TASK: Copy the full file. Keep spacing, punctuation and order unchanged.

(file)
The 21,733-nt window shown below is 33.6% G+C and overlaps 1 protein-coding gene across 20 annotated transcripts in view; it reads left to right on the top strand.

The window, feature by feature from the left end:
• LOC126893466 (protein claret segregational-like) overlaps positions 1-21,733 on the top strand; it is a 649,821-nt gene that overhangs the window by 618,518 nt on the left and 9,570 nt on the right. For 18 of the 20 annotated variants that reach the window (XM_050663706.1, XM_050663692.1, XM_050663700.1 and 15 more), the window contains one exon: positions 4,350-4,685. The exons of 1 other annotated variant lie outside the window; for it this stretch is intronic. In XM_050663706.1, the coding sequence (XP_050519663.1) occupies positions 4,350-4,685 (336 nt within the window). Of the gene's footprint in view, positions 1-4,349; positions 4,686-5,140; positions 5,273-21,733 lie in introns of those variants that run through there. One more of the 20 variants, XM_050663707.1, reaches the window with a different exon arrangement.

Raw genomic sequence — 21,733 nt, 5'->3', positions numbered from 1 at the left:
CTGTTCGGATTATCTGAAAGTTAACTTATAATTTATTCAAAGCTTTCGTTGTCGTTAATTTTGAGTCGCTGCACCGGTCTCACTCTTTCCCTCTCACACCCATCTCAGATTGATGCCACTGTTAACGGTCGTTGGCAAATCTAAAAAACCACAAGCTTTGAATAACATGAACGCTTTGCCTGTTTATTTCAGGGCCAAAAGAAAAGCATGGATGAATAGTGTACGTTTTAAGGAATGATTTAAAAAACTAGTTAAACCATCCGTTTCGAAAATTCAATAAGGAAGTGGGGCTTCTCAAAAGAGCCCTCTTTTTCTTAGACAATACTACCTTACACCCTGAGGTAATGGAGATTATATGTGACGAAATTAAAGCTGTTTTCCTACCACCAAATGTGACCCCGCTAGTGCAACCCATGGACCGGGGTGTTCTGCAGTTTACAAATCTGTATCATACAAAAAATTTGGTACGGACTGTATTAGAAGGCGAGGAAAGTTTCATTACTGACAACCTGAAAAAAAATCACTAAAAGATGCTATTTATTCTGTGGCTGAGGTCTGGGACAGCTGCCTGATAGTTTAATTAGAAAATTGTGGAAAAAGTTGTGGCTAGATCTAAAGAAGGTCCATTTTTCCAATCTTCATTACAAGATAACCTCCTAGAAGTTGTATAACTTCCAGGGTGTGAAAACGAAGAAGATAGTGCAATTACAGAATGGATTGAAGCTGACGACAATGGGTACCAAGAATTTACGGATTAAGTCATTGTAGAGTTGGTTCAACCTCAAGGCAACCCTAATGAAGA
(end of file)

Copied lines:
The 21,733-nt window shown below is 33.6% G+C and overlaps 1 protein-coding gene across 20 annotated transcripts in view; it reads left to right on the top strand.

The window, feature by feature from the left end:
• LOC126893466 (protein claret segregational-like) overlaps positions 1-21,733 on the top strand; it is a 649,821-nt gene that overhangs the window by 618,518 nt on the left and 9,570 nt on the right. For 18 of the 20 annotated variants that reach the window (XM_050663706.1, XM_050663692.1, XM_050663700.1 and 15 more), the window contains one exon: positions 4,350-4,685. The exons of 1 other annotated variant lie outside the window; for it this stretch is intronic. In XM_050663706.1, the coding sequence (XP_050519663.1) occupies positions 4,350-4,685 (336 nt within the window). Of the gene's footprint in view, positions 1-4,349; positions 4,686-5,140; positions 5,273-21,733 lie in introns of those variants that run through there. One more of the 20 variants, XM_050663707.1, reaches the window with a different exon arrangement.

Raw genomic sequence — 21,733 nt, 5'->3', positions numbered from 1 at the left:
CTGTTCGGATTATCTGAAAGTTAACTTATAATTTATTCAAAGCTTTCGTTGTCGTTAATTTTGAGTCGCTGCACCGGTCTCACTCTTTCCCTCTCACACCCATCTCAGATTGATGCCACTGTTAACGGTCGTTGGCAAATCTAAAAAACCACAAGCTTTGAATAACATGAACGCTTTGCCTGTTTATTTCAGGGCCAAAAGAAAAGCATGGATGAATAGTGTACGTTTTAAGGAATGATTTAAAAAACTAGTTAAACCATCCGTTTCGAAAATTCAATAAGGAAGTGGGGCTTCTCAAAAGAGCCCTCTTTTTCTTAGACAATACTACCTTACACCCTGAGGTAATGGAGATTATATGTGACGAAATTAAAGCTGTTTTCCTACCACCAAATGTGACCCCGCTAGTGCAACCCATGGACCGGGGTGTTCTGCAGTTTACAAATCTGTATCATACAAAAAATTTGGTACGGACTGTATTAGAAGGCGAGGAAAGTTTCATTACTGACAACCTGAAAAAAAATCACTAAAAGATGCTATTTATTCTGTGGCTGAGGTCTGGGACAGCTGCCTGATAGTTTAATTAGAAAATTGTGGAAAAAGTTGTGGCTAGATCTAAAGAAGGTCCATTTTTCCAATCTTCATTACAAGATAACCTCCTAGAAGTTGTATAACTTCCAGGGTGTGAAAACGAAGAAGATAGTGCAATTACAGAATGGATTGAAGCTGACGACAATGGGTACCAAGAATTTACGGATTAAGTCATTGTAGAGTTGGTTCAACCTCAAGGCAACCCTAATGAAGA